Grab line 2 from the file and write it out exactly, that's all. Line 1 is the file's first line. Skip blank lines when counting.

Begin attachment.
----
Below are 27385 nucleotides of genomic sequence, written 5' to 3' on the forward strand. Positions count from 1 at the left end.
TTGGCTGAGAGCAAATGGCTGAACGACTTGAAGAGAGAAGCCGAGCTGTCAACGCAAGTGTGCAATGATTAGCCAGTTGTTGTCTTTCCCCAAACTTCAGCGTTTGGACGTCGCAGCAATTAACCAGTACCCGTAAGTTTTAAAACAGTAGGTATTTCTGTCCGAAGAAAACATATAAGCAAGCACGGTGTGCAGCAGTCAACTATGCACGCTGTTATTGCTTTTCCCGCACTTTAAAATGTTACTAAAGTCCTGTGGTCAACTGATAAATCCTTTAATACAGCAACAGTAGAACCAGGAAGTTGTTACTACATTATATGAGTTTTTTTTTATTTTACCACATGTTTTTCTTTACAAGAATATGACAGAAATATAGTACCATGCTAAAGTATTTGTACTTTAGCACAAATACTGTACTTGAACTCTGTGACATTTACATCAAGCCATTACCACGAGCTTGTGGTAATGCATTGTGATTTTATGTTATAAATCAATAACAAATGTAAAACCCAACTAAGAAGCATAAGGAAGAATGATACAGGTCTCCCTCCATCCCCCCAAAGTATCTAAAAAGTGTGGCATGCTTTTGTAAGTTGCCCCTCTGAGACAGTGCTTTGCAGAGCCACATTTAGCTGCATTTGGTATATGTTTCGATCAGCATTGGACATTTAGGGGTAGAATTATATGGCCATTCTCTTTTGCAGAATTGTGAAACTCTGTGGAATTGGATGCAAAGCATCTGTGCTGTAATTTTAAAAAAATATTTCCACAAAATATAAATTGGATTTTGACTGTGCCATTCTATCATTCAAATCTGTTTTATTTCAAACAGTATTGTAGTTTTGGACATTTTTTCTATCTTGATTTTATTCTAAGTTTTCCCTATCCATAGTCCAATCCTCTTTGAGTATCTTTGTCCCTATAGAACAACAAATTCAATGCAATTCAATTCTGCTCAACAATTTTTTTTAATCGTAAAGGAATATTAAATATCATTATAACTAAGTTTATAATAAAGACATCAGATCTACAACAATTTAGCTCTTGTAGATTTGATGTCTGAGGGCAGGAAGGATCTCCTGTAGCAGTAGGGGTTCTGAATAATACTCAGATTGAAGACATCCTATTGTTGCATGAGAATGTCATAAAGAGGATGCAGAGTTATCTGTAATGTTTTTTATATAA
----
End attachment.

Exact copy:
TTGGCTGAGAGCAAATGGCTGAACGACTTGAAGAGAGAAGCCGAGCTGTCAACGCAAGTGTGCAATGATTAGCCAGTTGTTGTCTTTCCCCAAACTTCAGCGTTTGGACGTCGCAGCAATTAACCAGTACCCGTAAGTTTTAAAACAGTAGGTATTTCTGTCCGAAGAAAACATATAAGCAAGCACGGTGTGCAGCAGTCAACTATGCACGCTGTTATTGCTTTTCCCGCACTTTAAAATGTTACTAAAGTCCTGTGGTCAACTGATAAATCCTTTAATACAGCAACAGTAGAACCAGGAAGTTGTTACTACATTATATGAGTTTTTTTTTATTTTACCACATGTTTTTCTTTACAAGAATATGACAGAAATATAGTACCATGCTAAAGTATTTGTACTTTAGCACAAATACTGTACTTGAACTCTGTGACATTTACATCAAGCCATTACCACGAGCTTGTGGTAATGCATTGTGATTTTATGTTATAAATCAATAACAAATGTAAAACCCAACTAAGAAGCATAAGGAAGAATGATACAGGTCTCCCTCCATCCCCCCAAAGTATCTAAAAAGTGTGGCATGCTTTTGTAAGTTGCCCCTCTGAGACAGTGCTTTGCAGAGCCACATTTAGCTGCATTTGGTATATGTTTCGATCAGCATTGGACATTTAGGGGTAGAATTATATGGCCATTCTCTTTTGCAGAATTGTGAAACTCTGTGGAATTGGATGCAAAGCATCTGTGCTGTAATTTTAAAAAAATATTTCCACAAAATATAAATTGGATTTTGACTGTGCCATTCTATCATTCAAATCTGTTTTATTTCAAACAGTATTGTAGTTTTGGACATTTTTTCTATCTTGATTTTATTCTAAGTTTTCCCTATCCATAGTCCAATCCTCTTTGAGTATCTTTGTCCCTATAGAACAACAAATTCAATGCAATTCAATTCTGCTCAACAATTTTTTTTAATCGTAAAGGAATATTAAATATCATTATAACTAAGTTTATAATAAAGACATCAGATCTACAACAATTTAGCTCTTGTAGATTTGATGTCTGAGGGCAGGAAGGATCTCCTGTAGCAGTAGGGGTTCTGAATAATACTCAGATTGAAGACATCCTATTGTTGCATGAGAATGTCATAAAGAGGATGCAGAGTTATCTGTAATGTTTTTTATATAA